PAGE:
The Range HTTP request header indicates the part of a document that the server should return. Several parts can be requested with one Range header at once, and the server may send back these ranges in a multipart document. If the server sends back ranges, it uses the 206 Partial Content for the response. If the ranges are invalid, the server returns the 416 Range Not Satisfiable error. The server can also ignore the Range header and return the whole document with a 200 status code.

Header type Request header
Forbidden header name no


Range: <unit>=<range-start>-
Range: <unit>=<range-start>-<range-end>
Range: <unit>=<range-start>-<range-end>, <range-start>-<range-end>
Range: <unit>=<range-start>-<range-end>, <range-start>-<range-end>, <range-start>-<range-end>
Range: <unit>=-<suffix-length>



The unit in which ranges are specified. This is usually bytes.


An integer in the given unit indicating the beginning of the request range.


An integer in the given unit indicating the end of the requested range. This value is optional and, if omitted, the end of the document is taken as the end of the range.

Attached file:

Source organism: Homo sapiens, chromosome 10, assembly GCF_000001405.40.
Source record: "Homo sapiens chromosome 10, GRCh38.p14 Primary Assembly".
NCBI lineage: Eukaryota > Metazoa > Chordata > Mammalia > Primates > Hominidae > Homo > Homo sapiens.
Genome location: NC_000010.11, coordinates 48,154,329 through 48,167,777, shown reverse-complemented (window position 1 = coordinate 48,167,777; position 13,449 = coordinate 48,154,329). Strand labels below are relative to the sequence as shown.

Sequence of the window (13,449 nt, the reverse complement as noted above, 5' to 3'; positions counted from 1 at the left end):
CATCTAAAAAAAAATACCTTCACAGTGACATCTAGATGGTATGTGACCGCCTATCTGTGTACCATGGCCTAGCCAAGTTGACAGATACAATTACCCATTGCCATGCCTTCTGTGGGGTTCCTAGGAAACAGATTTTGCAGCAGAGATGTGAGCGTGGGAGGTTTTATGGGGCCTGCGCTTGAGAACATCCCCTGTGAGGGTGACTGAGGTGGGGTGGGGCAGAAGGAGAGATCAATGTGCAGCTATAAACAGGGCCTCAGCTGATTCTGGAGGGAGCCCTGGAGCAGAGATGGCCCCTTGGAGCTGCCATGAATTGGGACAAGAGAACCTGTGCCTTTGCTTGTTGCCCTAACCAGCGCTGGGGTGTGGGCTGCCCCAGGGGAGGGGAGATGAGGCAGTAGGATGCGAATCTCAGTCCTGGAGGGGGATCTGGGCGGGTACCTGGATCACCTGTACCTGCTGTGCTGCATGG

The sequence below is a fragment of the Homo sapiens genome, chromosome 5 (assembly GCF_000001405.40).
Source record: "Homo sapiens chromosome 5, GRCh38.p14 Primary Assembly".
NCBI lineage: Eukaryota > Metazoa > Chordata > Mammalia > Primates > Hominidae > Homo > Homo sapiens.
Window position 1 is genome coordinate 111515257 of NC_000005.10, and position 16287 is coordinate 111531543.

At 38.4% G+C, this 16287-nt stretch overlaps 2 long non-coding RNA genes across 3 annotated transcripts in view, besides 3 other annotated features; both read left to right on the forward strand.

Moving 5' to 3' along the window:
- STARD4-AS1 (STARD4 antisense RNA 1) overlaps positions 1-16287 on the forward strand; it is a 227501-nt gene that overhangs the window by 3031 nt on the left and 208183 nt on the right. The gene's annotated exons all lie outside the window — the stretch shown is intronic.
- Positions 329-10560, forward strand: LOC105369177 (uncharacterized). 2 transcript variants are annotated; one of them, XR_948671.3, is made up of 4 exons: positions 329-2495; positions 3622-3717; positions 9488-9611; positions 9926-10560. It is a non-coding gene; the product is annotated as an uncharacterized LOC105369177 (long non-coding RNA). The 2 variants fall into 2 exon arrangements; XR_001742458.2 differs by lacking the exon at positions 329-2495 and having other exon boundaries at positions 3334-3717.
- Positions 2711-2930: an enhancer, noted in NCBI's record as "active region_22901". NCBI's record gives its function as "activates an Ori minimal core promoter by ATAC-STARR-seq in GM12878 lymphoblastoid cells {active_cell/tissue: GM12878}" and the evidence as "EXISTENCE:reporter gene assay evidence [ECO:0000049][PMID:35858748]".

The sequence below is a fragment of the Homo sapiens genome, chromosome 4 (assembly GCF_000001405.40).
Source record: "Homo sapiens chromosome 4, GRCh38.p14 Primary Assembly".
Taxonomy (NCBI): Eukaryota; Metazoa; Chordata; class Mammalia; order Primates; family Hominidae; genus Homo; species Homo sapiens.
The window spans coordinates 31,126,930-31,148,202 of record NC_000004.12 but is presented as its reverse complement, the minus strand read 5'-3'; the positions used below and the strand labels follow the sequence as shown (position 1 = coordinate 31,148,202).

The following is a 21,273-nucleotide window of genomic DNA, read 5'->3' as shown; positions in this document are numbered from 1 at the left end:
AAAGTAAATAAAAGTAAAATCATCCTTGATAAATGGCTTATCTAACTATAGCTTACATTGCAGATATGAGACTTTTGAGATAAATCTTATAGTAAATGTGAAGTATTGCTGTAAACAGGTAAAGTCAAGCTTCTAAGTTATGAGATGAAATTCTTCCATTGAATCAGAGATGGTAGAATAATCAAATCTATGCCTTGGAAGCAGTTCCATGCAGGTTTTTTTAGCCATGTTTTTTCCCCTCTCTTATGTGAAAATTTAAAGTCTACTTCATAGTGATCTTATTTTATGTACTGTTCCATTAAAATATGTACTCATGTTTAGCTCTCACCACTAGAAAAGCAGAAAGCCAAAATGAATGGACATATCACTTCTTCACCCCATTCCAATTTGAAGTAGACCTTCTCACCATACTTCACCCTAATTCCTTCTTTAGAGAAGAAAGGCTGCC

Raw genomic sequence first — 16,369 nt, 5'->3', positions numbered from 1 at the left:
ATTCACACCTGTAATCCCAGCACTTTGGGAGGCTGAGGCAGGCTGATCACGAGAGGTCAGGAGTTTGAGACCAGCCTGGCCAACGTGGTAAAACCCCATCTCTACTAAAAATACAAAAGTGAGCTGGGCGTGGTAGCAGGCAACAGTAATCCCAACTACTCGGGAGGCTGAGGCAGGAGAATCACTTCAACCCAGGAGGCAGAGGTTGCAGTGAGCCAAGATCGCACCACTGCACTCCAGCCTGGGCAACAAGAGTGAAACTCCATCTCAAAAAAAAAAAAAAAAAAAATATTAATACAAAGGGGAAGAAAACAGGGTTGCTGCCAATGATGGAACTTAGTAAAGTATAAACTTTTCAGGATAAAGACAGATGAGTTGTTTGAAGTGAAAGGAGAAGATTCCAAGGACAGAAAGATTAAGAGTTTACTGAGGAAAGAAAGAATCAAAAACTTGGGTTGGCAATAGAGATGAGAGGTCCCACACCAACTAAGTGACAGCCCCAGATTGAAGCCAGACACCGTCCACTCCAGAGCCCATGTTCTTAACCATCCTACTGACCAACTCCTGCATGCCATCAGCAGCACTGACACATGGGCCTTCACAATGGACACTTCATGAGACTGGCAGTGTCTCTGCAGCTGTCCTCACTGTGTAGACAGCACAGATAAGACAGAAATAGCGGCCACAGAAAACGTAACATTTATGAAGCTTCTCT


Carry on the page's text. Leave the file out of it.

An integer in the given unit indicating the number of units at the end of the file to return.


Requesting three ranges from the file.

Range: bytes=200-1000, 2000-6576, 19000-

The ranges-specifier value 19000- specifies 19000 as the first position, and omits any last position — in order to indicate that all bytes from 19000 onward are part of the third range.

Requesting the first 500 and last 500 bytes of the file. The request may be rejected by the server if the ranges overlap.

Range: bytes=0-499, -500


Unknown specification
# field.range

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See also